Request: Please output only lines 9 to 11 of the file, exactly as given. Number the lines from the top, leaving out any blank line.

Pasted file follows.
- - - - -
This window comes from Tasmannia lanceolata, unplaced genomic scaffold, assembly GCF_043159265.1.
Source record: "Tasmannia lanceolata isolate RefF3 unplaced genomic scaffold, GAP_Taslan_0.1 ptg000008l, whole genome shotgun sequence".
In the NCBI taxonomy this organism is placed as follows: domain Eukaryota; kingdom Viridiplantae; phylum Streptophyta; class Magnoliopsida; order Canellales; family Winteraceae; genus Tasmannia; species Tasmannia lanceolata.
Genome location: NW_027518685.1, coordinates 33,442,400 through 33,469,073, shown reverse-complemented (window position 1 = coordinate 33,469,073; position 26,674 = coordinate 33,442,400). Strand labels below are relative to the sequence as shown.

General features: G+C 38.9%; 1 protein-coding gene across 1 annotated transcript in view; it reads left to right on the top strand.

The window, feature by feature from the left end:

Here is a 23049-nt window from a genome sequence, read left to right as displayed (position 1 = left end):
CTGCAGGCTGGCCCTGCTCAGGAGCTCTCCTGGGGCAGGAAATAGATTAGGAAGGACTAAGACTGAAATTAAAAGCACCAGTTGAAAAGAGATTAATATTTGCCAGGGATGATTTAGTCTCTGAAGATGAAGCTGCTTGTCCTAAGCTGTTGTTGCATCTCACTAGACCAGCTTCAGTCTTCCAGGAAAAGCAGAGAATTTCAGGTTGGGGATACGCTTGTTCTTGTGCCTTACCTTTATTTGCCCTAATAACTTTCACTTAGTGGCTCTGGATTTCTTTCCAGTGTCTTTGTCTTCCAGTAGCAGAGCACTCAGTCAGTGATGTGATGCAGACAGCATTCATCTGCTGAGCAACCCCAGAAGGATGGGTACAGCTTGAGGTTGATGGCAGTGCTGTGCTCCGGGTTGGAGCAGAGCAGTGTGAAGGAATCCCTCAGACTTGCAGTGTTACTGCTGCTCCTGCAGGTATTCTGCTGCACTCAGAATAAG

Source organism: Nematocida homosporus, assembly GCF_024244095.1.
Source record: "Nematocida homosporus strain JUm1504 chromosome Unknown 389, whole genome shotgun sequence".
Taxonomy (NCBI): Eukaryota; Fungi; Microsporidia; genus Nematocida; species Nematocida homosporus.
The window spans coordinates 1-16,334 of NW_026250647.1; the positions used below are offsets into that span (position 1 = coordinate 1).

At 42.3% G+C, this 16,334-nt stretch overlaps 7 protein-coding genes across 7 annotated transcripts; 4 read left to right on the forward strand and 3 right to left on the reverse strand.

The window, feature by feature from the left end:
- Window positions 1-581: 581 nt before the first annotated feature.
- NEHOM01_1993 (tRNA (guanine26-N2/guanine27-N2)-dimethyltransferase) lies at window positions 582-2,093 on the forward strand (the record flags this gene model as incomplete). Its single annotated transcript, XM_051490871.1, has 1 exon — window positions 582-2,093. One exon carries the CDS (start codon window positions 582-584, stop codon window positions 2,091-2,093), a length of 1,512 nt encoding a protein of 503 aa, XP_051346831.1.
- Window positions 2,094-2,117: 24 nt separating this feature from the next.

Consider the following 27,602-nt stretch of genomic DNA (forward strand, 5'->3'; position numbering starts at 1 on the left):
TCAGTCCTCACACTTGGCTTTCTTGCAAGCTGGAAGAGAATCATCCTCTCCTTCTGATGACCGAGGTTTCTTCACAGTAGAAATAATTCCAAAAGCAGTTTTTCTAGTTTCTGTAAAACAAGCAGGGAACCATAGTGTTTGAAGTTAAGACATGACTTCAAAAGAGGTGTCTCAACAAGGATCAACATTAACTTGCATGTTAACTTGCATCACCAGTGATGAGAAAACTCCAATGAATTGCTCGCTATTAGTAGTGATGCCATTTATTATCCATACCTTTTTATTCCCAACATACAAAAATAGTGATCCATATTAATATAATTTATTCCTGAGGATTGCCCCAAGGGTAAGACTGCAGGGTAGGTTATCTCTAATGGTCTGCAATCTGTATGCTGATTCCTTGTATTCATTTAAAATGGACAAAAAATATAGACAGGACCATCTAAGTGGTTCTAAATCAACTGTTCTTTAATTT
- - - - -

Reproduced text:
Source organism: Nematocida homosporus, assembly GCF_024244095.1.
Source record: "Nematocida homosporus strain JUm1504 chromosome Unknown 389, whole genome shotgun sequence".
Taxonomy (NCBI): Eukaryota; Fungi; Microsporidia; genus Nematocida; species Nematocida homosporus.